What are bike helmets made of?

What are bike helmets made of

Bike helmets are meticulously designed to provide optimal safety and impact resistance while maintaining comfort and functionality. We know that already, right? But what are bike helmets made of? Manufacturers employ a variety of materials and technologies to achieve balance.

In this article, we will discuss the materials commonly used in the construction of bike helmets. By understanding what bike helmets are made of, you will gain valuable insights into the factors that contribute to their protective capabilities. So let’s get started.

The Primary Components of Bike Helmets

The Outer Shell

The outer shell shields against external forces. Helmet shells are commonly made from 3 materials. Polycarbonate, carbon fiber, and fiberglass, or their combination. Each material has its pros and cons.

Let’s analyze this concept further:

Polycarbonate

Polycarbonate is a thermoplastic material popular for its exceptional impact resistance, high strength, and clarity. Polycarbonates are made through the polymerization process, in which bisphenol A (BPA) and phosgene react to form polycarbonate resin. The resulting material has a high glass transition temperature, making it tough and suitable for helmet shell applications.

The material is rigid and impact-resistant because Polycarbonate molecules are composed of repeating carbonate groups. This chemical structure also makes it amorphous and hence able to absorb and distribute energy across the entire shell. In addition, polycarbonates have relatively good UV resistance.

Some polycarbonates are injected with anti-UV components during manufacture to further enhance this feature. Such helmets are not affected by exposure to sunlight and they offer long-lasting protection against sunlight-induced degradation.

Just like most polymers (plastics), polycarbonates are cheaper and therefore great for the manufacture of low-cost bike helmets.

The Primary Components of Bike Helmets

Carbon Fiber

Carbon fiber is a lightweight and ultra-strong material made up of carbon atoms fibers. Their manufacturing process involves heating precursor materials, such as polyacrylonitrile (PAN) or other organic fibers, to high temperatures, resulting in carbonization and graphitization.

Carbon fiber exhibits high stiffness and tensile strength-to-weight ratios, making it an ideal choice for applications where weight reduction and strength are essential. Carbon fiber provides excellent impact resistance and structural integrity to enhance head protection when used in helmet outer shells. Its ability to withstand high forces while remaining lightweight is greatly valued in performance-oriented helmets.

Carbon fiber is generally considered to be a more expensive material. Its cost can be attributed to several factors, including:

· Expensive raw materials: materials such as precursor fibers or raw carbon strands used to produce carbon fiber are typically more expensive than say polycarbonate materials.

· Intensive production process: The production of carbon fiber involves sophisticated and energy-intensive processes, including carbonization and graphitization. The raw materials undergo several complex steps, including heat treatment and chemical processes. It also requires specialized equipment, controlled environments, and skilled technicians, all of which contribute to the overall high manufacturing cost.

· Limited supply: The production capacity of carbon fiber is relatively limited compared to other materials, yet its demand is on the rise. This limited supply can also contribute to its higher cost in the market. The demand for carbon fiber in industries like aerospace, automotive, and sporting goods further contributes to its cost.

However, advancements in technology might eventually lead to significant cost reductions in carbon fiber production in the future. Carbon fiber is often used in industries where its exceptional properties justify the higher cost, such as in high-performance sports equipment, aerospace components, or high-end automotive applications.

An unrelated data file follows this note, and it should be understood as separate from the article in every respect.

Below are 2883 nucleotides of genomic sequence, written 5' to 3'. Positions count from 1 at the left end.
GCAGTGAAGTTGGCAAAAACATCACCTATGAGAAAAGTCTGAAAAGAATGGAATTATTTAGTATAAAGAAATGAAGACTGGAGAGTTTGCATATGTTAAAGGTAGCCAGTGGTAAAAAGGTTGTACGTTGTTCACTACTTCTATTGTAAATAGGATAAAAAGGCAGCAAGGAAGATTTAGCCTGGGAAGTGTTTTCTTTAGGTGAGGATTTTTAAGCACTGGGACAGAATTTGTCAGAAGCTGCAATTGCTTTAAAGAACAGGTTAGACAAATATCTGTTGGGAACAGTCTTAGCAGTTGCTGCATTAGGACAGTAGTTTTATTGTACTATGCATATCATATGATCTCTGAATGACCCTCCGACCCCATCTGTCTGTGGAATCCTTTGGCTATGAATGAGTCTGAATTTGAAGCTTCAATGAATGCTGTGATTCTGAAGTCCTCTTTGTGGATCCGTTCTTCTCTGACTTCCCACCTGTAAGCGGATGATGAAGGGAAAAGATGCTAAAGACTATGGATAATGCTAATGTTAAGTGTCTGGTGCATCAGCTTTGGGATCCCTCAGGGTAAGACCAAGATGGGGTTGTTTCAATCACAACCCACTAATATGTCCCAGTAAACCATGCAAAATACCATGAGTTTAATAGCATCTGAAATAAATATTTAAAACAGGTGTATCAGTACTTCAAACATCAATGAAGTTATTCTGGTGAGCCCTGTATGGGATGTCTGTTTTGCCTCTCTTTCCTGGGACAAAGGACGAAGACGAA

Fiberglass

Fiberglass is a composite material composed of delicate glass fibers embedded within a polymer matrix, usually made of polyester or epoxy resin. The production of fiberglass involves the creation of glass strands, which are formed by pulling molten glass through fine spinnerets. These individual strands are then intricately woven together, forming mats or fabrics that serve as the foundation of the fiberglass material.

The glass fibers provide strength and rigidity, while the polymer matrix binds them together and enhances impact resistance. Fiberglass offers good thermal insulation properties, is resistant to corrosion, and provides decent impact resistance for helmet shell applications. It is also cost-effective compared to materials like carbon fiber.

The specific choice of outer shell material depends on factors such as cost, performance requirements, and manufacturing capabilities. Helmet manufacturers may also incorporate hybrid constructions, combining multiple materials to achieve a balance of factors like strength, weight, and cost-effectiveness. Remember, the outer shell serves as the first line of defense, safeguarding against external forces and impacts

Inner Foam

The foam cushions the head by absorbing and distributing destructive impact forces. Most bike helmet foam is made of EPS (Expanded Polystyrene). EPS foam is a lightweight, closed-cell foam made from expanded polystyrene beads. During manufacturing, polystyrene beads are first shredded into tiny particles. Then expanded in volume using steam before being injected under pressure into their respective helmet molds. The result is a cellular structure with tiny air pockets.

Scientifically, EPS foam absorbs and disperses the energy generated during impacts. Think of it this way, when a force is applied, the foam compresses, and the air pockets within the foam collapse, dissipating the energy and reducing the force transmitted to the head. This impact-absorbing property helps mitigate potential head injuries.

In addition, EPS foam also exhibits excellent thermal insulation properties while maintaining its lightweight characteristics. These features contribute to the foam’s ability to protect against both high and low-energy impacts while providing comfort.

Other Additional Materials

In addition to the shell and foam, a bike helmet will have additional parts tailored to enhance comfort, fit, and functionality as discussed below: